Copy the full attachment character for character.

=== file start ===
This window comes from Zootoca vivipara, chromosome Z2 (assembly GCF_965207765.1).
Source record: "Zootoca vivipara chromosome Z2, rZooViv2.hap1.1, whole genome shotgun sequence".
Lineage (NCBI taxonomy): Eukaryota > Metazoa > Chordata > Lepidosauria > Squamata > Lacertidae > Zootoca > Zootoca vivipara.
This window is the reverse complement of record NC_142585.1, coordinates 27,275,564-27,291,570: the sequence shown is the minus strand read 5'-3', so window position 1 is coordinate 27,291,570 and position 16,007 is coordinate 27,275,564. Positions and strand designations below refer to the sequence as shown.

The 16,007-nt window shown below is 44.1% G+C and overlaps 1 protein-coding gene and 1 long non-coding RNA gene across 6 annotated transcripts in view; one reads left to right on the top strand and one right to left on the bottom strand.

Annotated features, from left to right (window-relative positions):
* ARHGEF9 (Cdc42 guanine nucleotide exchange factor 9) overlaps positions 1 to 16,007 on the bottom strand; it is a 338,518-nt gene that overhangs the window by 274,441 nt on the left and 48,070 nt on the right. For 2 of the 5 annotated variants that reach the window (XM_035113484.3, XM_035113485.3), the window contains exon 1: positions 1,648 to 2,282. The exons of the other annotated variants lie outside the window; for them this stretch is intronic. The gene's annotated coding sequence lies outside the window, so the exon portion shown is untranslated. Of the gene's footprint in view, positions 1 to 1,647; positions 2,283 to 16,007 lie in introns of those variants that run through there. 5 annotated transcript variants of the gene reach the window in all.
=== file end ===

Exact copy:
This window comes from Zootoca vivipara, chromosome Z2 (assembly GCF_965207765.1).
Source record: "Zootoca vivipara chromosome Z2, rZooViv2.hap1.1, whole genome shotgun sequence".
Lineage (NCBI taxonomy): Eukaryota > Metazoa > Chordata > Lepidosauria > Squamata > Lacertidae > Zootoca > Zootoca vivipara.
This window is the reverse complement of record NC_142585.1, coordinates 27,275,564-27,291,570: the sequence shown is the minus strand read 5'-3', so window position 1 is coordinate 27,291,570 and position 16,007 is coordinate 27,275,564. Positions and strand designations below refer to the sequence as shown.

The 16,007-nt window shown below is 44.1% G+C and overlaps 1 protein-coding gene and 1 long non-coding RNA gene across 6 annotated transcripts in view; one reads left to right on the top strand and one right to left on the bottom strand.

Annotated features, from left to right (window-relative positions):
* ARHGEF9 (Cdc42 guanine nucleotide exchange factor 9) overlaps positions 1 to 16,007 on the bottom strand; it is a 338,518-nt gene that overhangs the window by 274,441 nt on the left and 48,070 nt on the right. For 2 of the 5 annotated variants that reach the window (XM_035113484.3, XM_035113485.3), the window contains exon 1: positions 1,648 to 2,282. The exons of the other annotated variants lie outside the window; for them this stretch is intronic. The gene's annotated coding sequence lies outside the window, so the exon portion shown is untranslated. Of the gene's footprint in view, positions 1 to 1,647; positions 2,283 to 16,007 lie in introns of those variants that run through there. 5 annotated transcript variants of the gene reach the window in all.